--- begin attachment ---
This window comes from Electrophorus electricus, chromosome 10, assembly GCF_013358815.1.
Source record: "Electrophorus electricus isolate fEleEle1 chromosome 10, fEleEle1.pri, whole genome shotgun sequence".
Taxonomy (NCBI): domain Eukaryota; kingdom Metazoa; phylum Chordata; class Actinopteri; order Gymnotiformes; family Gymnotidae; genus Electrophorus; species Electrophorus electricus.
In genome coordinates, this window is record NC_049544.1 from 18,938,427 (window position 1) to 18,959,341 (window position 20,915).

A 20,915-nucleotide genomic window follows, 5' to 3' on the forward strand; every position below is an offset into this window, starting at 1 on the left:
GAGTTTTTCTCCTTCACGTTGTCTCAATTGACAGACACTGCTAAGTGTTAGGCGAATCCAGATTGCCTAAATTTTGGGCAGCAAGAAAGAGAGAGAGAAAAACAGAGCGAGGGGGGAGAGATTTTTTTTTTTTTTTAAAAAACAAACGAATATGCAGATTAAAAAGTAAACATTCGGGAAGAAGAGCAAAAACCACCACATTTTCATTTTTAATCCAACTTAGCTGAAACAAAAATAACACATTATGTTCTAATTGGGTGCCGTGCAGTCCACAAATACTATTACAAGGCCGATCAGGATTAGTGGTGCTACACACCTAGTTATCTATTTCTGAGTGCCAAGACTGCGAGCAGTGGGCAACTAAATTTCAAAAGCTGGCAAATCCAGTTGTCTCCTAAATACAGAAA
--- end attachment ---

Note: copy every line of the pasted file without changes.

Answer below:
This window comes from Electrophorus electricus, chromosome 10, assembly GCF_013358815.1.
Source record: "Electrophorus electricus isolate fEleEle1 chromosome 10, fEleEle1.pri, whole genome shotgun sequence".
Taxonomy (NCBI): domain Eukaryota; kingdom Metazoa; phylum Chordata; class Actinopteri; order Gymnotiformes; family Gymnotidae; genus Electrophorus; species Electrophorus electricus.
In genome coordinates, this window is record NC_049544.1 from 18,938,427 (window position 1) to 18,959,341 (window position 20,915).

A 20,915-nucleotide genomic window follows, 5' to 3' on the forward strand; every position below is an offset into this window, starting at 1 on the left:
GAGTTTTTCTCCTTCACGTTGTCTCAATTGACAGACACTGCTAAGTGTTAGGCGAATCCAGATTGCCTAAATTTTGGGCAGCAAGAAAGAGAGAGAGAAAAACAGAGCGAGGGGGGAGAGATTTTTTTTTTTTTTTAAAAAACAAACGAATATGCAGATTAAAAAGTAAACATTCGGGAAGAAGAGCAAAAACCACCACATTTTCATTTTTAATCCAACTTAGCTGAAACAAAAATAACACATTATGTTCTAATTGGGTGCCGTGCAGTCCACAAATACTATTACAAGGCCGATCAGGATTAGTGGTGCTACACACCTAGTTATCTATTTCTGAGTGCCAAGACTGCGAGCAGTGGGCAACTAAATTTCAAAAGCTGGCAAATCCAGTTGTCTCCTAAATACAGAAA